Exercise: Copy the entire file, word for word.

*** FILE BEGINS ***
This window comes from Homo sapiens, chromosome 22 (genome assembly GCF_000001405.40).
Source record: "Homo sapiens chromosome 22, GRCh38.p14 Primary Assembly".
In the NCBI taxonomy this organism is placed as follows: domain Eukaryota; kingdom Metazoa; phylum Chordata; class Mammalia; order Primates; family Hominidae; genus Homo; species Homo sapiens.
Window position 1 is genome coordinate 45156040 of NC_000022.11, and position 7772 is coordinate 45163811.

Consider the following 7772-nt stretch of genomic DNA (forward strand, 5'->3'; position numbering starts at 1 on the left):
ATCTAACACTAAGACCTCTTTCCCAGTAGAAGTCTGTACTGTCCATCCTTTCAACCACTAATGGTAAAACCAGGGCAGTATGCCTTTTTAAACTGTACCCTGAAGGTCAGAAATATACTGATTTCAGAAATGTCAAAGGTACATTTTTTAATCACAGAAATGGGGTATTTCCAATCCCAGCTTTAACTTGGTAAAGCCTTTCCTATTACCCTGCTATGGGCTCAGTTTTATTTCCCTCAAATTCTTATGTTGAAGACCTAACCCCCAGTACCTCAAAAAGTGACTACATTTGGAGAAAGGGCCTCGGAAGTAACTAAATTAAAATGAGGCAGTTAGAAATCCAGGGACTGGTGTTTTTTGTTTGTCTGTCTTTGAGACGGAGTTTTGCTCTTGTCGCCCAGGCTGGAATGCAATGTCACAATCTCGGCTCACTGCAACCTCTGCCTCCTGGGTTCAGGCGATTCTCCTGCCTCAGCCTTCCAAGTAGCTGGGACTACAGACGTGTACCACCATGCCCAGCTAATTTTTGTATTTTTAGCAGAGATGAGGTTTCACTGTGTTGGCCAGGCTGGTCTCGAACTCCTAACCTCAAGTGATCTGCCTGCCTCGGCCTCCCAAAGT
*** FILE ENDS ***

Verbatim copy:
This window comes from Homo sapiens, chromosome 22 (genome assembly GCF_000001405.40).
Source record: "Homo sapiens chromosome 22, GRCh38.p14 Primary Assembly".
In the NCBI taxonomy this organism is placed as follows: domain Eukaryota; kingdom Metazoa; phylum Chordata; class Mammalia; order Primates; family Hominidae; genus Homo; species Homo sapiens.
Window position 1 is genome coordinate 45156040 of NC_000022.11, and position 7772 is coordinate 45163811.

Consider the following 7772-nt stretch of genomic DNA (forward strand, 5'->3'; position numbering starts at 1 on the left):
ATCTAACACTAAGACCTCTTTCCCAGTAGAAGTCTGTACTGTCCATCCTTTCAACCACTAATGGTAAAACCAGGGCAGTATGCCTTTTTAAACTGTACCCTGAAGGTCAGAAATATACTGATTTCAGAAATGTCAAAGGTACATTTTTTAATCACAGAAATGGGGTATTTCCAATCCCAGCTTTAACTTGGTAAAGCCTTTCCTATTACCCTGCTATGGGCTCAGTTTTATTTCCCTCAAATTCTTATGTTGAAGACCTAACCCCCAGTACCTCAAAAAGTGACTACATTTGGAGAAAGGGCCTCGGAAGTAACTAAATTAAAATGAGGCAGTTAGAAATCCAGGGACTGGTGTTTTTTGTTTGTCTGTCTTTGAGACGGAGTTTTGCTCTTGTCGCCCAGGCTGGAATGCAATGTCACAATCTCGGCTCACTGCAACCTCTGCCTCCTGGGTTCAGGCGATTCTCCTGCCTCAGCCTTCCAAGTAGCTGGGACTACAGACGTGTACCACCATGCCCAGCTAATTTTTGTATTTTTAGCAGAGATGAGGTTTCACTGTGTTGGCCAGGCTGGTCTCGAACTCCTAACCTCAAGTGATCTGCCTGCCTCGGCCTCCCAAAGT